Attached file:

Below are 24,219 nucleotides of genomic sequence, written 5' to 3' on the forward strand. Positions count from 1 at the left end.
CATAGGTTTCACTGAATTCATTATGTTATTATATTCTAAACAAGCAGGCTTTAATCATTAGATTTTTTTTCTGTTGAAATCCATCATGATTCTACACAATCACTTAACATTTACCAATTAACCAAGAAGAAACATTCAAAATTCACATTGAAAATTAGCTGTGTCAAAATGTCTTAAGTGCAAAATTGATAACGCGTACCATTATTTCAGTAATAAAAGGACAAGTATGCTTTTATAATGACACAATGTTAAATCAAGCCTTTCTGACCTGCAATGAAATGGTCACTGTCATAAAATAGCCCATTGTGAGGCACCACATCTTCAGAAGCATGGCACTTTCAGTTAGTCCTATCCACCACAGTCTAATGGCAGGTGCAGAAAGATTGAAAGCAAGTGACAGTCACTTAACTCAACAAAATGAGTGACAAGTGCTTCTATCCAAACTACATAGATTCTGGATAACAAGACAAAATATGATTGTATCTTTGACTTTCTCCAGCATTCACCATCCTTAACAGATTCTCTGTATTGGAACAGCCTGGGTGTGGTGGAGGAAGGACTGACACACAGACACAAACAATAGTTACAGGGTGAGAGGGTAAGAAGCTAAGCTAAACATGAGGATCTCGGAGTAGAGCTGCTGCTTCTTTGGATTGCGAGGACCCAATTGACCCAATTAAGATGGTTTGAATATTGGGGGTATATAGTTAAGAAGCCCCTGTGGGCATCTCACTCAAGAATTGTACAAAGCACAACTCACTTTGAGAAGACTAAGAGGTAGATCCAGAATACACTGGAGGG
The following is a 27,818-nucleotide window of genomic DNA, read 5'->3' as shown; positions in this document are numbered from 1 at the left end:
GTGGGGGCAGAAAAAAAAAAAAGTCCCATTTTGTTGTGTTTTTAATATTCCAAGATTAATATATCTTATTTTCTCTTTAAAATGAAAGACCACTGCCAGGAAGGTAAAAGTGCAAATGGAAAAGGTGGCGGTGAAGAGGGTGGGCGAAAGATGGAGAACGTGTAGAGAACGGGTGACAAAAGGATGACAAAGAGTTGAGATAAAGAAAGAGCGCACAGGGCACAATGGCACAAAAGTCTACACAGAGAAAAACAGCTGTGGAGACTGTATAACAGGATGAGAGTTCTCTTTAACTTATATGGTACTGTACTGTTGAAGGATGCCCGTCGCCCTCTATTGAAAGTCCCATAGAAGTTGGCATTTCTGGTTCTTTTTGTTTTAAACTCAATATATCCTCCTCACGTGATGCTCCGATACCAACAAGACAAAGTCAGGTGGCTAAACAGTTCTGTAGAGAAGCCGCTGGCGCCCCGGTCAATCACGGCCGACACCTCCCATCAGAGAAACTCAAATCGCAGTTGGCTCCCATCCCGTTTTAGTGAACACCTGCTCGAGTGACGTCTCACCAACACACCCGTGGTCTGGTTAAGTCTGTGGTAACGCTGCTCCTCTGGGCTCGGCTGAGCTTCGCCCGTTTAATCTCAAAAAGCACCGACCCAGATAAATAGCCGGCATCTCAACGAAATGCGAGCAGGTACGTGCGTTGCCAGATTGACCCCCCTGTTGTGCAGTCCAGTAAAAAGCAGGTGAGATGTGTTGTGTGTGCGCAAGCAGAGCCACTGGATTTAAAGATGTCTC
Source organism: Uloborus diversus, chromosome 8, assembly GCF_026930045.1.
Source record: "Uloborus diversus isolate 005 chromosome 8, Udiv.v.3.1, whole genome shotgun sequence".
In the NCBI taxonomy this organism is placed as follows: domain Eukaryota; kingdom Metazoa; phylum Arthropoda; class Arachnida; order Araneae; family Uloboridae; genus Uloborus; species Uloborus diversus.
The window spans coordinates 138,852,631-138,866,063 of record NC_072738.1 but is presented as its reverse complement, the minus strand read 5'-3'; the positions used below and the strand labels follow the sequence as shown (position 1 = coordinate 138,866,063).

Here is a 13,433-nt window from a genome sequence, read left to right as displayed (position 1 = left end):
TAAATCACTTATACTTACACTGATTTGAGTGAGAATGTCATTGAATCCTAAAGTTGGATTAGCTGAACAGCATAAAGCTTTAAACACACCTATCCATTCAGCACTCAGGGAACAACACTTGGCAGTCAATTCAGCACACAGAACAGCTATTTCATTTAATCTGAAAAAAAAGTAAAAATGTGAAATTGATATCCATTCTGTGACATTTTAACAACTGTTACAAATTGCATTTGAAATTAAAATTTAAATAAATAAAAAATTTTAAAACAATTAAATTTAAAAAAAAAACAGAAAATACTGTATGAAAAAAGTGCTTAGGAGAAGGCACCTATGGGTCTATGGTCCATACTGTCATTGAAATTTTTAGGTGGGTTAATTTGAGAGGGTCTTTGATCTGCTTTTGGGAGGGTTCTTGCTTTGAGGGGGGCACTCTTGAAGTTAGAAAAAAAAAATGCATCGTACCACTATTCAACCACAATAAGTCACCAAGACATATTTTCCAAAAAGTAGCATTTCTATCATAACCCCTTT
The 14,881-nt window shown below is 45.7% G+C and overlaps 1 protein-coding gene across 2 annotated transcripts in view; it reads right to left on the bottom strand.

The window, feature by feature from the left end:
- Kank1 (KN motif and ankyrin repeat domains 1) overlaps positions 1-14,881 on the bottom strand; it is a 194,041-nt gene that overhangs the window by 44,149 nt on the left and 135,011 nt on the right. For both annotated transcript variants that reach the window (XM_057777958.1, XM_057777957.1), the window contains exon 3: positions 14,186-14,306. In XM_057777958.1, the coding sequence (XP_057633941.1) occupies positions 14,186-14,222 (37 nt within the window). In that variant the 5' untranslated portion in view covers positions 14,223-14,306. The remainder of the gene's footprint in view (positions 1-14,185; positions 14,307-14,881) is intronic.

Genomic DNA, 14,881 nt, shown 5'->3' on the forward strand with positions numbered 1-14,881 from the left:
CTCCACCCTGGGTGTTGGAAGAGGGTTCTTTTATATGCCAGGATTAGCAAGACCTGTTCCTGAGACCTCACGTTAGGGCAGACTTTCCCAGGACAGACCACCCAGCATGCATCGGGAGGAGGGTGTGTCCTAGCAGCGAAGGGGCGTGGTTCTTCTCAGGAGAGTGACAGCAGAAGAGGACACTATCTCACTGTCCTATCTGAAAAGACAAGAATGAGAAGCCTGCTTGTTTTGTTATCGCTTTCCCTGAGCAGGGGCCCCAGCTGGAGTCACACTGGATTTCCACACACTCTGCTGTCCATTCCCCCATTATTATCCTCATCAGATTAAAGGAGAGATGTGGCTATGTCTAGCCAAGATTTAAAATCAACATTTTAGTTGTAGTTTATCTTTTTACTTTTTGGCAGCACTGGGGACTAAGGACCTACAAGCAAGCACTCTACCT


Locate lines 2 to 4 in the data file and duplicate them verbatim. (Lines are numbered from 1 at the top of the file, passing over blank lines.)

CATAGGTTTCACTGAATTCATTATGTTATTATATTCTAAACAAGCAGGCTTTAATCATTAGATTTTTTTTCTGTTGAAATCCATCATGATTCTACACAATCACTTAACATTTACCAATTAACCAAGAAGAAACATTCAAAATTCACATTGAAAATTAGCTGTGTCAAAATGTCTTAAGTGCAAAATTGATAACGCGTACCATTATTTCAGTAATAAAAGGACAAGTATGCTTTTATAATGACACAATGTTAAATCAAGCCTTTCTGACCTGCAATGAAATGGTCACTGTCATAAAATAGCCCATTGTGAGGCACCACATCTTCAGAAGCATGGCACTTTCAGTTAGTCCTATCCACCACAGTCTAATGGCAGGTGCAGAAAGATTGAAAGCAAGTGACAGTCACTTAACTCAACAAAATGAGTGACAAGTGCTTCTATCCAAACTACATAGATTCTGGATAACAAGACAAAATATGATTGTATCTTTGACTTTCTCCAGCATTCACCATCCTTAACAGATTCTCTGTATTGGAACAGCCTGGGTGTGGTGGAGGAAGGACTGACACACAGACACAAACAATAGTTACAGGGTGAGAGGGTAAGAAGCTAAGCTAAACATGAGGATCTCGGAGTAGAGCTGCTGCTTCTTTGGATTGCGAGGACCCAATTGACCCAATTAAGATGGTTTGAATATTGGGGGTATATAGTTAAGAAGCCCCTGTGGGCATCTCACTCAAGAATTGTACAAAGCACAACTCACTTTGAGAAGACTAAGAGGTAGATCCAGAATACACTGGAGGG
The following is a 27,818-nucleotide window of genomic DNA, read 5'->3' as shown; positions in this document are numbered from 1 at the left end:
GTGGGGGCAGAAAAAAAAAAAAGTCCCATTTTGTTGTGTTTTTAATATTCCAAGATTAATATATCTTATTTTCTCTTTAAAATGAAAGACCACTGCCAGGAAGGTAAAAGTGCAAATGGAAAAGGTGGCGGTGAAGAGGGTGGGCGAAAGATGGAGAACGTGTAGAGAACGGGTGACAAAAGGATGACAAAGAGTTGAGATAAAGAAAGAGCGCACAGGGCACAATGGCACAAAAGTCTACACAGAGAAAAACAGCTGTGGAGACTGTATAACAGGATGAGAGTTCTCTTTAACTTATATGGTACTGTACTGTTGAAGGATGCCCGTCGCCCTCTATTGAAAGTCCCATAGAAGTTGGCATTTCTGGTTCTTTTTGTTTTAAACTCAATATATCCTCCTCACGTGATGCTCCGATACCAACAAGACAAAGTCAGGTGGCTAAACAGTTCTGTAGAGAAGCCGCTGGCGCCCCGGTCAATCACGGCCGACACCTCCCATCAGAGAAACTCAAATCGCAGTTGGCTCCCATCCCGTTTTAGTGAACACCTGCTCGAGTGACGTCTCACCAACACACCCGTGGTCTGGTTAAGTCTGTGGTAACGCTGCTCCTCTGGGCTCGGCTGAGCTTCGCCCGTTTAATCTCAAAAAGCACCGACCCAGATAAATAGCCGGCATCTCAACGAAATGCGAGCAGGTACGTGCGTTGCCAGATTGACCCCCCTGTTGTGCAGTCCAGTAAAAAGCAGGTGAGATGTGTTGTGTGTGCGCAAGCAGAGCCACTGGATTTAAAGATGTCTC